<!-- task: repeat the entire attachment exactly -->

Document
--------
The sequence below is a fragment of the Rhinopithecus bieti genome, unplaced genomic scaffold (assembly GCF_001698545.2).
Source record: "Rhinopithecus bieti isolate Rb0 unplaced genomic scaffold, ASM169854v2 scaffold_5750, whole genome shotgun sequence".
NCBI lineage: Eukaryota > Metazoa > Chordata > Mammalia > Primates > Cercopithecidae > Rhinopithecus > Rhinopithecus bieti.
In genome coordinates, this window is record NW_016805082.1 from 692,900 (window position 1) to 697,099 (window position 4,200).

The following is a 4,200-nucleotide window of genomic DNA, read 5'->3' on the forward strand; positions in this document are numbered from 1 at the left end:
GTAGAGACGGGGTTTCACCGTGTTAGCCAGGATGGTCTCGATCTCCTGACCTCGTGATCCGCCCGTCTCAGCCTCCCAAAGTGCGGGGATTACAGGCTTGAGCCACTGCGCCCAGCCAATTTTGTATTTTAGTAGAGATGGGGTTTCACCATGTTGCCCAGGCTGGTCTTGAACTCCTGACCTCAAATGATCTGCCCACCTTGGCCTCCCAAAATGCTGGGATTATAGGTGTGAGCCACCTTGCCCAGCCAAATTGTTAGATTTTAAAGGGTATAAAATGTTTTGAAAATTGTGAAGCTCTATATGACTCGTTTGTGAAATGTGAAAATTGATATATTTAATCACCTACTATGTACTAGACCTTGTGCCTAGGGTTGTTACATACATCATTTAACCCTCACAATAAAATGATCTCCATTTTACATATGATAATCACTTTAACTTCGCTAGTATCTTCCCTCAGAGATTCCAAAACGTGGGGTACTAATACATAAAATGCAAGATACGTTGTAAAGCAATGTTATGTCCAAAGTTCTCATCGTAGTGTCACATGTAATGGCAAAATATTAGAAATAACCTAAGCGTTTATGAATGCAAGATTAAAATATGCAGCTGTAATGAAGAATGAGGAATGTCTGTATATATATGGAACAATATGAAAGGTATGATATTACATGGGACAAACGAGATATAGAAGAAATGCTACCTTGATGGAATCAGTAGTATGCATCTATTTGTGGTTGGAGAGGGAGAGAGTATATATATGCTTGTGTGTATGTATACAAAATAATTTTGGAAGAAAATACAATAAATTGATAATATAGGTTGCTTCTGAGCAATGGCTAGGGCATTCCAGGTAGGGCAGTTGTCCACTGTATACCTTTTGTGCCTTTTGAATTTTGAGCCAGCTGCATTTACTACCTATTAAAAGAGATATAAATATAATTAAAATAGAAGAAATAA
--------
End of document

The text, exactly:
The sequence below is a fragment of the Rhinopithecus bieti genome, unplaced genomic scaffold (assembly GCF_001698545.2).
Source record: "Rhinopithecus bieti isolate Rb0 unplaced genomic scaffold, ASM169854v2 scaffold_5750, whole genome shotgun sequence".
NCBI lineage: Eukaryota > Metazoa > Chordata > Mammalia > Primates > Cercopithecidae > Rhinopithecus > Rhinopithecus bieti.
In genome coordinates, this window is record NW_016805082.1 from 692,900 (window position 1) to 697,099 (window position 4,200).

The following is a 4,200-nucleotide window of genomic DNA, read 5'->3' on the forward strand; positions in this document are numbered from 1 at the left end:
GTAGAGACGGGGTTTCACCGTGTTAGCCAGGATGGTCTCGATCTCCTGACCTCGTGATCCGCCCGTCTCAGCCTCCCAAAGTGCGGGGATTACAGGCTTGAGCCACTGCGCCCAGCCAATTTTGTATTTTAGTAGAGATGGGGTTTCACCATGTTGCCCAGGCTGGTCTTGAACTCCTGACCTCAAATGATCTGCCCACCTTGGCCTCCCAAAATGCTGGGATTATAGGTGTGAGCCACCTTGCCCAGCCAAATTGTTAGATTTTAAAGGGTATAAAATGTTTTGAAAATTGTGAAGCTCTATATGACTCGTTTGTGAAATGTGAAAATTGATATATTTAATCACCTACTATGTACTAGACCTTGTGCCTAGGGTTGTTACATACATCATTTAACCCTCACAATAAAATGATCTCCATTTTACATATGATAATCACTTTAACTTCGCTAGTATCTTCCCTCAGAGATTCCAAAACGTGGGGTACTAATACATAAAATGCAAGATACGTTGTAAAGCAATGTTATGTCCAAAGTTCTCATCGTAGTGTCACATGTAATGGCAAAATATTAGAAATAACCTAAGCGTTTATGAATGCAAGATTAAAATATGCAGCTGTAATGAAGAATGAGGAATGTCTGTATATATATGGAACAATATGAAAGGTATGATATTACATGGGACAAACGAGATATAGAAGAAATGCTACCTTGATGGAATCAGTAGTATGCATCTATTTGTGGTTGGAGAGGGAGAGAGTATATATATGCTTGTGTGTATGTATACAAAATAATTTTGGAAGAAAATACAATAAATTGATAATATAGGTTGCTTCTGAGCAATGGCTAGGGCATTCCAGGTAGGGCAGTTGTCCACTGTATACCTTTTGTGCCTTTTGAATTTTGAGCCAGCTGCATTTACTACCTATTAAAAGAGATATAAATATAATTAAAATAGAAGAAATAA